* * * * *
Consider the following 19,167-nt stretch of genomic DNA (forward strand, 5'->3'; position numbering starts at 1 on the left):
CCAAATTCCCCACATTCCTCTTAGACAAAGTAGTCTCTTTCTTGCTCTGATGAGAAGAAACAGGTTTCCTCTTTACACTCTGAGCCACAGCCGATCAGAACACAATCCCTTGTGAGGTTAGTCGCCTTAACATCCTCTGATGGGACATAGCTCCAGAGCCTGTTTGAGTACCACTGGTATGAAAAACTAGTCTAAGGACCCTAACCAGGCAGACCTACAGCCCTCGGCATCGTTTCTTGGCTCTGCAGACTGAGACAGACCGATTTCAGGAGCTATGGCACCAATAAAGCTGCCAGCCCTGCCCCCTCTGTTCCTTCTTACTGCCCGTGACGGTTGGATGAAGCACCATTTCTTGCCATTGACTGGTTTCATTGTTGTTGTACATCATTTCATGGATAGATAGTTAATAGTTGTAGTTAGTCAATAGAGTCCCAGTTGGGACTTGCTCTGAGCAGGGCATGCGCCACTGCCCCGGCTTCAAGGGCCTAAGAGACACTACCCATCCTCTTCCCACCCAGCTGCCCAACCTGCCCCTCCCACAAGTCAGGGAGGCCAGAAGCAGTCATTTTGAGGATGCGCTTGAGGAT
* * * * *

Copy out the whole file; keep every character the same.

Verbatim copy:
Consider the following 19,167-nt stretch of genomic DNA (forward strand, 5'->3'; position numbering starts at 1 on the left):
CCAAATTCCCCACATTCCTCTTAGACAAAGTAGTCTCTTTCTTGCTCTGATGAGAAGAAACAGGTTTCCTCTTTACACTCTGAGCCACAGCCGATCAGAACACAATCCCTTGTGAGGTTAGTCGCCTTAACATCCTCTGATGGGACATAGCTCCAGAGCCTGTTTGAGTACCACTGGTATGAAAAACTAGTCTAAGGACCCTAACCAGGCAGACCTACAGCCCTCGGCATCGTTTCTTGGCTCTGCAGACTGAGACAGACCGATTTCAGGAGCTATGGCACCAATAAAGCTGCCAGCCCTGCCCCCTCTGTTCCTTCTTACTGCCCGTGACGGTTGGATGAAGCACCATTTCTTGCCATTGACTGGTTTCATTGTTGTTGTACATCATTTCATGGATAGATAGTTAATAGTTGTAGTTAGTCAATAGAGTCCCAGTTGGGACTTGCTCTGAGCAGGGCATGCGCCACTGCCCCGGCTTCAAGGGCCTAAGAGACACTACCCATCCTCTTCCCACCCAGCTGCCCAACCTGCCCCTCCCACAAGTCAGGGAGGCCAGAAGCAGTCATTTTGAGGATGCGCTTGAGGAT